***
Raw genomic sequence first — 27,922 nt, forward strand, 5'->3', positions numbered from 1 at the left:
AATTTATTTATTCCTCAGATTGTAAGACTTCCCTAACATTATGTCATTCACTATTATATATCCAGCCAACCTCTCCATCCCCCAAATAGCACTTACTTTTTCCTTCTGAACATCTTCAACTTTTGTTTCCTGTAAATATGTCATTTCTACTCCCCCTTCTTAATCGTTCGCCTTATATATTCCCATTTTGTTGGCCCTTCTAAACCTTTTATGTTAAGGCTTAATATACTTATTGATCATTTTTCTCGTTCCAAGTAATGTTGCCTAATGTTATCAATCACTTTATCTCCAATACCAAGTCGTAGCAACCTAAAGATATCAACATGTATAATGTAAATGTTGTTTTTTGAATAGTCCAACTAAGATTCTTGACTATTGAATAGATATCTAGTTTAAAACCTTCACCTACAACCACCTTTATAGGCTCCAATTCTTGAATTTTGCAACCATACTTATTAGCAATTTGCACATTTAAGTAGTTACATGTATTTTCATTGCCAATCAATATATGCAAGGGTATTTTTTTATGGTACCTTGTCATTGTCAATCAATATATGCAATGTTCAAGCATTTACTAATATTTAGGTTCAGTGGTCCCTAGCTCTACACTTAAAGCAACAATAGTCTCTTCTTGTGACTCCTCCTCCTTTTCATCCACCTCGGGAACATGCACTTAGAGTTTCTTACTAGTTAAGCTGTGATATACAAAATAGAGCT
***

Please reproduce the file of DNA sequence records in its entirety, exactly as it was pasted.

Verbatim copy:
Raw genomic sequence first — 27,922 nt, forward strand, 5'->3', positions numbered from 1 at the left:
AATTTATTTATTCCTCAGATTGTAAGACTTCCCTAACATTATGTCATTCACTATTATATATCCAGCCAACCTCTCCATCCCCCAAATAGCACTTACTTTTTCCTTCTGAACATCTTCAACTTTTGTTTCCTGTAAATATGTCATTTCTACTCCCCCTTCTTAATCGTTCGCCTTATATATTCCCATTTTGTTGGCCCTTCTAAACCTTTTATGTTAAGGCTTAATATACTTATTGATCATTTTTCTCGTTCCAAGTAATGTTGCCTAATGTTATCAATCACTTTATCTCCAATACCAAGTCGTAGCAACCTAAAGATATCAACATGTATAATGTAAATGTTGTTTTTTGAATAGTCCAACTAAGATTCTTGACTATTGAATAGATATCTAGTTTAAAACCTTCACCTACAACCACCTTTATAGGCTCCAATTCTTGAATTTTGCAACCATACTTATTAGCAATTTGCACATTTAAGTAGTTACATGTATTTTCATTGCCAATCAATATATGCAAGGGTATTTTTTTATGGTACCTTGTCATTGTCAATCAATATATGCAATGTTCAAGCATTTACTAATATTTAGGTTCAGTGGTCCCTAGCTCTACACTTAAAGCAACAATAGTCTCTTCTTGTGACTCCTCCTCCTTTTCATCCACCTCGGGAACATGCACTTAGAGTTTCTTACTAGTTAAGCTGTGATATACAAAATAGAGCT